Going it Alone vs. Affiliate
January 31, 2000
Alamosa PCS Holding Inc. is one of the latest in a long line of wireless communications providers to tap the capital markets. Its story is a familiar one: hammering out alliances with the behemoths of the industry whereby both the companies stand to benefit.
The Lubbock, Texas-based company will test the market's appetite for service providers as it attempts to raise $150 million in equity and debt with a Salomon Smith Barney and Lehman Brothers-led syndicate. While a handful of companies tied to telecom giants Sprint Corp. and AT&T Corp. have met with success, the capital-intensive personal communications services (PCS) marketplace has driven some of the loners into bankruptcy.
"The validation of the affiliate arrangement is really the reaction in the marketplace," commented William Benton of William Blair & Co. Fellow Sprint benefactor AirGate PCS Inc. as well as a trio of AT&T regional partners - TeleCorp PCS Inc., Triton PCS Holdings Inc., and Tritel Inc. - raised $646.7 million in 1999.
"What is important in the PCS arena is marketing skills, access to financing, and brand. [All] of the affiliates have access to a fantastic distribution system and a powerful brand. The market is rewarding them for that."
As an affiliate, Alamosa operates under a PCS license owned by Sprint. Conditions of the arrangement require the company to meet certain build-out benchmarks or forfeit the license. Focusing on secondary markets in Texas, New Mexico, Arizona, Colorado and Wisconsin, a territory encompassing more than 8.4 million residents, Alamosa expects to have approximately 65% of its area covered by 2001.
In exchange for the licenses, Sprint receives a portion of the company's subscriber revenue. Additionally, Sprint handles the billing, customer service and network maintenance costs of its affiliates.
"What we have done and what AT&T has done is offered small businesses a lot of advantages," commented John Chambers, vice president of regulatory affairs for Sprint PCS. "They get access to our nationwide network, they can negotiate for equipment as [we do], they have access to our expertise, and they get to deal with our people who've built out [networks] before them."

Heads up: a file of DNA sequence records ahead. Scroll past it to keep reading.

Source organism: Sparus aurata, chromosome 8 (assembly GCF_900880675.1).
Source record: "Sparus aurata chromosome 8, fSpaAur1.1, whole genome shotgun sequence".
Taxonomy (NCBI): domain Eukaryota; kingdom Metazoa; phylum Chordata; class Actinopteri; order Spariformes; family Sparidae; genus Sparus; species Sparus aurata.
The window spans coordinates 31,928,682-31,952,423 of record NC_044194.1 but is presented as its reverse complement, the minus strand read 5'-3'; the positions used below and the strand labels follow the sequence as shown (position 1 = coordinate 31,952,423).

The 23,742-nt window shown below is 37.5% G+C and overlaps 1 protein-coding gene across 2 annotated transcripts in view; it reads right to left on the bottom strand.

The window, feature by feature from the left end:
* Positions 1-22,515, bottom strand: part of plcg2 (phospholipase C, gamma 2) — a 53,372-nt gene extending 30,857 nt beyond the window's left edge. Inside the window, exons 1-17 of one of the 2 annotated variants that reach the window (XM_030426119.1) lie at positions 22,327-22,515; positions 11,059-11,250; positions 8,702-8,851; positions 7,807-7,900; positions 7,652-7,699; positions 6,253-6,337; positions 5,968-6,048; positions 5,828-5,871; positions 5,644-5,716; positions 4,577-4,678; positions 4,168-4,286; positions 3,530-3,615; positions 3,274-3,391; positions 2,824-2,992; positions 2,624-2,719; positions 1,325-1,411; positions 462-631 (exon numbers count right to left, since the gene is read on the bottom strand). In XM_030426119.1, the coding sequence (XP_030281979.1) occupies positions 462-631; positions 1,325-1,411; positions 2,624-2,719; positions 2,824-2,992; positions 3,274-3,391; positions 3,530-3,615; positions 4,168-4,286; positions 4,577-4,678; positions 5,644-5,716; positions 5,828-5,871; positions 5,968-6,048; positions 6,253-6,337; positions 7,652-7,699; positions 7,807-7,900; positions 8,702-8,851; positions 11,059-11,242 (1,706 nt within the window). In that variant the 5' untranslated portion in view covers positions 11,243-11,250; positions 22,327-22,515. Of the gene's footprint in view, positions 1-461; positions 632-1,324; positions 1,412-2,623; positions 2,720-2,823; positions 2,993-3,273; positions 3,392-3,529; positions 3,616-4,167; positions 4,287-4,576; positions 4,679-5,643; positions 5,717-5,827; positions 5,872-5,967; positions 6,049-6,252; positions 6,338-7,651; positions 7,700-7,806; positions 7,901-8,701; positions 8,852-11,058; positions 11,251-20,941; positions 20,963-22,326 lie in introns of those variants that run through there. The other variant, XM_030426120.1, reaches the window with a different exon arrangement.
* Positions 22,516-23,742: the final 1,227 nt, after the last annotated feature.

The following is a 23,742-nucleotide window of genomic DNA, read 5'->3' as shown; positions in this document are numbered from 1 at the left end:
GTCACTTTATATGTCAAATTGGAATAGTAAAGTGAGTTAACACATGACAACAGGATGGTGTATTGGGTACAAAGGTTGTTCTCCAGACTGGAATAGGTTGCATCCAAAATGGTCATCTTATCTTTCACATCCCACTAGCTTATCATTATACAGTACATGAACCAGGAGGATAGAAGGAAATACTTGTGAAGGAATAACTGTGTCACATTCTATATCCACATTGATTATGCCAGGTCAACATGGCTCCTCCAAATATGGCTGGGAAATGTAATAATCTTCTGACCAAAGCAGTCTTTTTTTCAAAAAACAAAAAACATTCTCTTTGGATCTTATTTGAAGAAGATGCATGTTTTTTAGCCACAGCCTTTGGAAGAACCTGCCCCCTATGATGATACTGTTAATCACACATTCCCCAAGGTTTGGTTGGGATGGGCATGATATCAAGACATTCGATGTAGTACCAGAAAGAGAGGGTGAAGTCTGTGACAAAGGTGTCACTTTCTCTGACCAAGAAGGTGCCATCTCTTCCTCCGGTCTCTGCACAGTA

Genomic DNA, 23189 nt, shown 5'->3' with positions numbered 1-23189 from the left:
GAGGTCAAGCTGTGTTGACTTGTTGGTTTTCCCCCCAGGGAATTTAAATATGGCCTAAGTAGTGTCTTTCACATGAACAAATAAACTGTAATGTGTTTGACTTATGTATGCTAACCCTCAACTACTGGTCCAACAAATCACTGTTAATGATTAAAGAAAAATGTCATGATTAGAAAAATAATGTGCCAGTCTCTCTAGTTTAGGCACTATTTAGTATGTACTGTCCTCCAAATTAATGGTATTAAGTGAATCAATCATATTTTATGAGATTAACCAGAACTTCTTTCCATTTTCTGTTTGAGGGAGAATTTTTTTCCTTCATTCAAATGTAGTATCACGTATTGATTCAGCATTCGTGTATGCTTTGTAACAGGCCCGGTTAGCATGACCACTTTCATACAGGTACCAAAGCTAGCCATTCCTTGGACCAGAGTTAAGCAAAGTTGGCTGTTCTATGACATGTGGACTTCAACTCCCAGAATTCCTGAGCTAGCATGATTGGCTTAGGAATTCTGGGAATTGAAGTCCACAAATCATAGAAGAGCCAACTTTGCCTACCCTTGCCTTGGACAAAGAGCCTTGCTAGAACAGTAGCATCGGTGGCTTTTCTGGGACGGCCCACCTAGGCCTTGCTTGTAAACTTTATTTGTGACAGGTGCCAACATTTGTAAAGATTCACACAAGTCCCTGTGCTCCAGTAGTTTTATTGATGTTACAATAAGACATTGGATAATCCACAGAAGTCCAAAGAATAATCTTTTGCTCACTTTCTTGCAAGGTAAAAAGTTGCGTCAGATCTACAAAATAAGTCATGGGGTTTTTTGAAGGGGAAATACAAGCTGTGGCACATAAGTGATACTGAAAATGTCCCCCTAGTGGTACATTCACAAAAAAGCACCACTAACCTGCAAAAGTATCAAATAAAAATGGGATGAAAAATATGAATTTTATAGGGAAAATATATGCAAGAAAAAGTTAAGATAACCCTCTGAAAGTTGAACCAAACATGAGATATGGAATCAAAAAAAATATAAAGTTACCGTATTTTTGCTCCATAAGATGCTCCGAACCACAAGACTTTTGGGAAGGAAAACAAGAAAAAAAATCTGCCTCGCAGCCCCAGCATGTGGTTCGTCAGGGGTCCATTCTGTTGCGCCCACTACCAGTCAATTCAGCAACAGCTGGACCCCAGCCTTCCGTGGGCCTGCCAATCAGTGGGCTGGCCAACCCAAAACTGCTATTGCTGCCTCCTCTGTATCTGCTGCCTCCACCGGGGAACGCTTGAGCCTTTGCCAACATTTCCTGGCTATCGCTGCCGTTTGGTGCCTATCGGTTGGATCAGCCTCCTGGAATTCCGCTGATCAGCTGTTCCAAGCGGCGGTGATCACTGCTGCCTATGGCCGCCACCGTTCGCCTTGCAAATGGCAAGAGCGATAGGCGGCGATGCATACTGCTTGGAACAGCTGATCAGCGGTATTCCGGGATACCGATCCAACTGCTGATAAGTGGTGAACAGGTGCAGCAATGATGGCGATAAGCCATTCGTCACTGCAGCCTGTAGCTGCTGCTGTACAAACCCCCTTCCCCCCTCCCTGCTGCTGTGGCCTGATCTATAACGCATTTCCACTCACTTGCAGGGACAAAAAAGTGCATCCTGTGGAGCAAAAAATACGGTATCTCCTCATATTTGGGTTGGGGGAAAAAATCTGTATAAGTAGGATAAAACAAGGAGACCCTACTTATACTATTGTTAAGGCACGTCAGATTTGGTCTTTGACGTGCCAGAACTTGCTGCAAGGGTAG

While Sprint affiliates siphon a portion of their revenue in return for usage of spectrum licenses, AT&T's arrangement with its affiliates is different. In exchange for an equity position, regional partners like Tritel and Telecorp are given a segment of a particular license. Although this arrangement allows the affiliate to retain all of its revenue, AT&T's stipulation that the companies market a portion of their services under a separate brand gives some analysts room for pause.
"I like the Sprint arrangement better," continued Benton. "I like it more because what happens is Sprint affiliates use the Sprint PCS brand name, and it is transparent to the customer. AT&T affiliates market themselves as SunCom, an affiliate of AT&T,' but the customer just sees it as a different company than AT&T."
While some have swallowed the mixture without ill effect, others have found it toxic. NextWave Inc. and Pocket Communications Inc., two companies that spurred affiliation agreements in order to acquire their own PCS license from the Federal Communications Commission, are the most notable examples. (See story on NextWave on page 2.)
"There were six PCS licenses that were bid. The first two, which AT&T and Sprint got a hold of, were the A and B blocks," said Dave Chamberlain, a senior analyst for Probe Research Inc. "The C blocks went to NextWave and Pocket. They paid way too much for them and then they couldn't make good on those commitments." Both companies currently are in bankruptcy.
In order to raise the massive amount of capital necessary to extend their network (and in some cases acquire an operating license), several recent IPOs, Alamosa included, have had to issue both debt and equity in order to meet performance expectations.
Debt issuance across the telecom industry has turned the sector into one of the largest corners of the junk-bond market. Last year, telecommunications issues accounted for $26.9 billion, or 26.1% of the primary market, according to Thomson Financial Securities Data, an increase of 16.8% over 1998s mark. By contrast, 1994 saw $3.4 billion in telecom new issues, or 10.2% of the market; and in 1993, there was just $1.4 billion, or 2.6% of the market.